Looking Back at White House Press Relations
RENEE MONTAGNE, host:
The controversy surrounding Karl Rove has highlighted the often volatile relationship between the White House and its press corps.
Unidentified Reporter #1: I mean, this is ridiculous. The notion that you're going to stand before us, after having commented with that level of detail, and tell...
MONTAGNE: On Monday, press secretary Scott McClellan was grilled by reporters.
Mr. SCOTT McCLELLAN (White House Press Secretary): ...and I will be glad to talk about it at the appropriate time. The appropriate time is when the investigation...
Unidentified Reporter #2: ...(Unintelligible) when it's appropriate, when it's inappropriate?
Mr. McCLELLAN: If you'll let me finish...
Unidentified Reporter #2: No, you're not finishing. You're not saying anything.
MONTAGNE: McClellan's moment under the hot TV lights was familiar to Washington veterans who've seen it all before. There was Nixon press secretary Ron Ziegler during Watergate...
Mr. RON ZIEGLER (Nixon Press Secretary): This is the operative statement. The way to assess the previous comments is to assess it on the basis that they were made on the information available at that time. The president refers to the fact that there is new material. Therefore, this is the operative statement. The others are inoperative.
MONTAGNE: ...and Bill Clinton's defender, Mike McCurry, during the Monica Lewinsky scandal.
Mr. MIKE McCURRY (Clinton Press Secretary): And I don't want to get into, you know, the description of different permutations on what is very clearly an unambiguous statement. Bill.
(Soundbite of reporters all talking at once)
MONTAGNE: Ann Compton of ABC News has covered the White House for more than 30 years, and she joins us now.
Ms. ANN COMPTON (ABC News): Good morning.
MONTAGNE: We've been hearing the old Watergate words again this week: stonewalling, statements that are inoperative. What has to happen to get the press corps to go after the press secretary of the president like this?
Ms. COMPTON: The president and the press secretary both know that when it comes to accusations of not upholding the public trust, whether it's a president or his staff, that the questions begin to flood, the original offense or accusation is often lost, however, in the blizzard of questions, and it often becomes a question of cover-up. For instance, with Karl Rove, he told the White House and the White House told us that he had absolutely no role in mentioning to reporters the identity of the wife of Ambassador Joseph Wilson. Now his own lawyer admits that he did, indeed, discuss it. So the focus is switched from what exactly Karl said to what did Karl Rove do after this came under investigation? That is where Washington investigations often end up. It is the cover-up. It is the handling of a scandal, not the original act, that now the White House press corps is zoning right in on.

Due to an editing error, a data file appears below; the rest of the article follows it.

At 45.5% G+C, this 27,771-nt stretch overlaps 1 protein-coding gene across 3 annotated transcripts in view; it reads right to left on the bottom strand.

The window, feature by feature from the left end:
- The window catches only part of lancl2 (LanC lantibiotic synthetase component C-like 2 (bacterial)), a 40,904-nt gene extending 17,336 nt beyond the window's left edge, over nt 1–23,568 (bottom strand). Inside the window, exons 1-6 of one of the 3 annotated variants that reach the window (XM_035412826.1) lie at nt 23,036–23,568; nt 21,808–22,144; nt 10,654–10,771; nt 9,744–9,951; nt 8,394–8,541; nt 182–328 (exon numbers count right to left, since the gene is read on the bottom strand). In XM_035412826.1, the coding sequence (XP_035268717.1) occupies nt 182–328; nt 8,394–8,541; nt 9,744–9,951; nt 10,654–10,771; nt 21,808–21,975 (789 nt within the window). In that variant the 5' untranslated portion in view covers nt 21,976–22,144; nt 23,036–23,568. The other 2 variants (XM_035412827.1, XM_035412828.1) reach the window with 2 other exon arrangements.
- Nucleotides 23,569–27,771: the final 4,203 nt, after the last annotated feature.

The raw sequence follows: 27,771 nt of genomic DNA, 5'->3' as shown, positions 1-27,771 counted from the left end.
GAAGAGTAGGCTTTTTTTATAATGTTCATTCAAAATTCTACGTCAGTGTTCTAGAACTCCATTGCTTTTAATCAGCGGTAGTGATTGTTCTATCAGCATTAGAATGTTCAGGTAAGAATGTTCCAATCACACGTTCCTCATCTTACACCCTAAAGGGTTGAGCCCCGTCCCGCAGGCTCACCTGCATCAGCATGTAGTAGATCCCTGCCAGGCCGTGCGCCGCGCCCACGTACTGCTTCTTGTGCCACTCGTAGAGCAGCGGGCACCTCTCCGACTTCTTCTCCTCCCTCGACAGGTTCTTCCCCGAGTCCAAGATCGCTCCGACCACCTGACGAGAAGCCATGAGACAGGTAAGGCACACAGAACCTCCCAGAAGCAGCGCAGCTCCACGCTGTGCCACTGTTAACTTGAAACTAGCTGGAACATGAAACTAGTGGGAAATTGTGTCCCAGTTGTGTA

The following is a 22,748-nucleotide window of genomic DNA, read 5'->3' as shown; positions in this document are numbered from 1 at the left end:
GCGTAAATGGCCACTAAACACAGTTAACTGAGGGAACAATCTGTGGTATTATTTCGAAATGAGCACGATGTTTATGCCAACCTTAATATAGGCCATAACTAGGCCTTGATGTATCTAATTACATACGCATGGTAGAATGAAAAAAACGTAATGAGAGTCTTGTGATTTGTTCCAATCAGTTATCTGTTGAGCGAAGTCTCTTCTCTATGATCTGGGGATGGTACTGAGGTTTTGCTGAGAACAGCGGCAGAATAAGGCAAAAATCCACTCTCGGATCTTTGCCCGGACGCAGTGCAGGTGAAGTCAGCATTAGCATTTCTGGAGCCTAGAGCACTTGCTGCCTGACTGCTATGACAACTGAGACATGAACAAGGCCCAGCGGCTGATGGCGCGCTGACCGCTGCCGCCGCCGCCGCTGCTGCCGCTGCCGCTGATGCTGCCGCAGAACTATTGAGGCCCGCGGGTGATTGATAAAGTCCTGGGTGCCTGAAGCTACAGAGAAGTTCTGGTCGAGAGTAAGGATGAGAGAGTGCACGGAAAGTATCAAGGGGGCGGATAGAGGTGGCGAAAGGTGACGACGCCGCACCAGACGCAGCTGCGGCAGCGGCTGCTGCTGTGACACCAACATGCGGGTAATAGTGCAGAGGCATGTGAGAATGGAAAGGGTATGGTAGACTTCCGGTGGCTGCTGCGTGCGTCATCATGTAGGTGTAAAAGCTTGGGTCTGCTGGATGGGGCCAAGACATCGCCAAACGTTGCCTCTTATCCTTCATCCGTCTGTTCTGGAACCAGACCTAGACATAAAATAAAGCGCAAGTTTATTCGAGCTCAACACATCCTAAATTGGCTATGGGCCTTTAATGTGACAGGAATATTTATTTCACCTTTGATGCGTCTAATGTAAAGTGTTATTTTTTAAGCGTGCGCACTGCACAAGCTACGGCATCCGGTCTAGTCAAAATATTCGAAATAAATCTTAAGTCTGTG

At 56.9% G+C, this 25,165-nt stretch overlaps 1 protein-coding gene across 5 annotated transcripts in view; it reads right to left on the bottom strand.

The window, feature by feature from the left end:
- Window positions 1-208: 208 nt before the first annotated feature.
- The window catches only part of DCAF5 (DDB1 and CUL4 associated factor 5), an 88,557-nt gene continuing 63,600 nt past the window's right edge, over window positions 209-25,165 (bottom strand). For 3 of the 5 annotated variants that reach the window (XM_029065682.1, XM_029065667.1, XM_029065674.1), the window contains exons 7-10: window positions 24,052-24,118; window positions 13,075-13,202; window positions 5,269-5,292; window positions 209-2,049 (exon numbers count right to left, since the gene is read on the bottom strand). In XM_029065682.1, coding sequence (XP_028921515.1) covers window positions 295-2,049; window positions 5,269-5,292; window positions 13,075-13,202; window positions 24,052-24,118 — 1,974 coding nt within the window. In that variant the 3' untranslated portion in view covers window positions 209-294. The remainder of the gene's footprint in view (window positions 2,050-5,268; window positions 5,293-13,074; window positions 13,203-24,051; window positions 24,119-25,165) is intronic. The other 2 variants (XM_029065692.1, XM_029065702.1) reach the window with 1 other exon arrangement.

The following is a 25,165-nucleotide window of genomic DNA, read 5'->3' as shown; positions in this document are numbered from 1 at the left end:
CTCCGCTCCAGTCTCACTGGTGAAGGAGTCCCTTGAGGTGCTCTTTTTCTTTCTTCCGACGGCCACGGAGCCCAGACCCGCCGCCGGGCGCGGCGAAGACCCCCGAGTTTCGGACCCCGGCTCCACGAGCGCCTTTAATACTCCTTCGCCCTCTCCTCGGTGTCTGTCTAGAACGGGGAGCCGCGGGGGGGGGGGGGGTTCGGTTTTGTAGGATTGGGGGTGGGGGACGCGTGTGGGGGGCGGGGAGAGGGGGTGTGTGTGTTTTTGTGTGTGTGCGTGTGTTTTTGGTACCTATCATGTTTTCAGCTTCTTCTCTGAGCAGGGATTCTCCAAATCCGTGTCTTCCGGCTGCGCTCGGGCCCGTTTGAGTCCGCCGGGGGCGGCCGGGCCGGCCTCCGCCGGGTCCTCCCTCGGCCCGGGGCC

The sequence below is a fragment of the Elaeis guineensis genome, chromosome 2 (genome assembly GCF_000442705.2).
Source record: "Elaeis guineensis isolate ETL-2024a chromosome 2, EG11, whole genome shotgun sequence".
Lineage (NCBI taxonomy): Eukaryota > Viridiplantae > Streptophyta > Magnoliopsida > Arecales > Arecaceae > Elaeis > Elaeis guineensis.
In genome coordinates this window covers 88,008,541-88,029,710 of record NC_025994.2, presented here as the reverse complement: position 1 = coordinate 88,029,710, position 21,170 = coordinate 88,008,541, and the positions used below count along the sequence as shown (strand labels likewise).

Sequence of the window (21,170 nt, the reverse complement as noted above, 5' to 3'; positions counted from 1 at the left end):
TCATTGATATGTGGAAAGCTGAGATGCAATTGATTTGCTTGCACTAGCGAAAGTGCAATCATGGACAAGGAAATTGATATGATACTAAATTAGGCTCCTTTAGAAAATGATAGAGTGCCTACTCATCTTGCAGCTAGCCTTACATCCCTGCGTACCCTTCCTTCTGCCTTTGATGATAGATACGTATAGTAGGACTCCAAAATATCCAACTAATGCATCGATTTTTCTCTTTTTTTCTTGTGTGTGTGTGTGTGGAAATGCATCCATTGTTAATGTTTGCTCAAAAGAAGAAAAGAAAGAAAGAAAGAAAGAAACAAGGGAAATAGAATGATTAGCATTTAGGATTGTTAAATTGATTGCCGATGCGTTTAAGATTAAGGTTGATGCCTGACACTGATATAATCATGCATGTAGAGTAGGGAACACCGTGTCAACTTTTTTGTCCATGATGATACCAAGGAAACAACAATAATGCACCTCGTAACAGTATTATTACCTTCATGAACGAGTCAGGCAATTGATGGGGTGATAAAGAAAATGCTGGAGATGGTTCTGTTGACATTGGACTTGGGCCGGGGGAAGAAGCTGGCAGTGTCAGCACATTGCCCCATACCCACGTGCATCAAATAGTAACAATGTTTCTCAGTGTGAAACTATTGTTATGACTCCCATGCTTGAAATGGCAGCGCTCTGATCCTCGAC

MONTAGNE: Is there a ritual quality to these events? The White House reporters have to keep pressing, even though there's no chance they're going to get the press secretary to answer.
Ms. COMPTON: There's always a chance you're going to get the press secretary to answer. You have to set the question and frame the facts of the case in a way in which the press secretary has an opening to walk in and tell you what the facts are from the White House point of view. But there are several weapons in the arsenal of a White House press secretary, and we've seen them all come before. The press secretary can say, `I cannot address anything that's under active investigation,' which is sometimes true, sometimes not.
He can also just spit back the usual administration line. Scott McClellan is very careful to stick very close to the talking points agreed on by the White House staff. One weapon that the administration and the press secretary does not have, and that is not showing up for a briefing, because they know they're going to get a lot of heated questions.
MONTAGNE: Does it matter if the press corps actually likes the press secretary?
Ms. COMPTON: You work really on two levels. Personally, most of us like Scott McClellan. He's a very nice man. I liked Ari Fleischer. I liked Mike McCurry. I've known him for years and years. But White House reporters sitting in that briefing room have one basic responsibility: to ask intelligence questions based on fact. A press secretary has one responsibility, and that is to stand there and truthfully explain the administration's position.
MONTAGNE: Just a final question. Do any of these grillings that you've witnessed over three decades of covering the White House--do any of these grillings stand out for you?
Ms. COMPTON: The most difficult moments are when we're dealing not with policy but with human failings, and I think the darkest months that I covered this White House was the beginning of the second term for Bill Clinton. President Clinton was accused of engaging in behavior with an intern, and how offensive many people found it and the fact that it later turned out the president lied to the country and lied to federal prosecutors made that the darkest, most unhappy time I've ever covered here.
MONTAGNE: Ann Compton is a White House correspondent for ABC News. Thanks for speaking with us.
Ms. COMPTON: Thank you.
MONTAGNE: This is NPR News.
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